British car sales sank in October for the seventh successive month on disappointing consumer demand, industry data showed on Monday. New car registrations sank 12.2 percent year-on-year to 158,192 vehicles last month, the Society of Motor Manufacturers and Traders said in a statement.
The SMMT blamed the sharp drop on falling consumer confidence and confusion surrounding the government’s air quality plans. “Declining business and consumer confidence is undoubtedly affecting demand in the new car market but this is being compounded by confusion over government policy on diesel,” said SMMT chief executive Mike Hawes.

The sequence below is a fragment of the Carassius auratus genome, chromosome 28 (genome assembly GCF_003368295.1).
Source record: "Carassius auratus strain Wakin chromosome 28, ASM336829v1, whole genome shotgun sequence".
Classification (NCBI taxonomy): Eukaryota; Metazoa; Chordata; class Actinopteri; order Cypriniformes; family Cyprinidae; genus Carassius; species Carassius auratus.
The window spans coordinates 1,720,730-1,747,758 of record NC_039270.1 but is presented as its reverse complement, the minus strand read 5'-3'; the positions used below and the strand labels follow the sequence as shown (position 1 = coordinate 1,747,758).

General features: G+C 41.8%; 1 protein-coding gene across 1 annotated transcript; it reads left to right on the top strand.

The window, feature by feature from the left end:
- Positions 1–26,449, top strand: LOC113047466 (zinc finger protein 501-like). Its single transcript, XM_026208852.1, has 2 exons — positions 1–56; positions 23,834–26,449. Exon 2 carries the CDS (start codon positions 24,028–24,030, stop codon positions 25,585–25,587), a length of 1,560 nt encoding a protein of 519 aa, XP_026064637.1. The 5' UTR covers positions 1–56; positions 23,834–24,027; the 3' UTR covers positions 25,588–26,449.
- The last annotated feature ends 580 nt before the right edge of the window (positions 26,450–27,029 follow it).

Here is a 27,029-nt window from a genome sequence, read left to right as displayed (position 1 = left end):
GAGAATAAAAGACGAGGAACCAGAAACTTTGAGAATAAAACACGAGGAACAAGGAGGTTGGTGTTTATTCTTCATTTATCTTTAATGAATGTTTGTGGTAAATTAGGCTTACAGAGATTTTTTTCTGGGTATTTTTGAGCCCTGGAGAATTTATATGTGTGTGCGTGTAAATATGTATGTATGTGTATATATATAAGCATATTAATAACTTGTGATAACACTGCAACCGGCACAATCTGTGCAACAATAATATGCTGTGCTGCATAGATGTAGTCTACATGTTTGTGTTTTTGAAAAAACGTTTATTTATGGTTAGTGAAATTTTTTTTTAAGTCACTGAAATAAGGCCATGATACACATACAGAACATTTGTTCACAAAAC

“Consumers need urgent reassurance that the latest, low-emission diesel cars on sale will not face any bans, charges or other restrictions, anywhere in the UK.” Under a change in UK tax rules that came into effect in April 2017, all new cars except for those with zero carbon dioxide emissions are now subject to an annual flat-rate charge.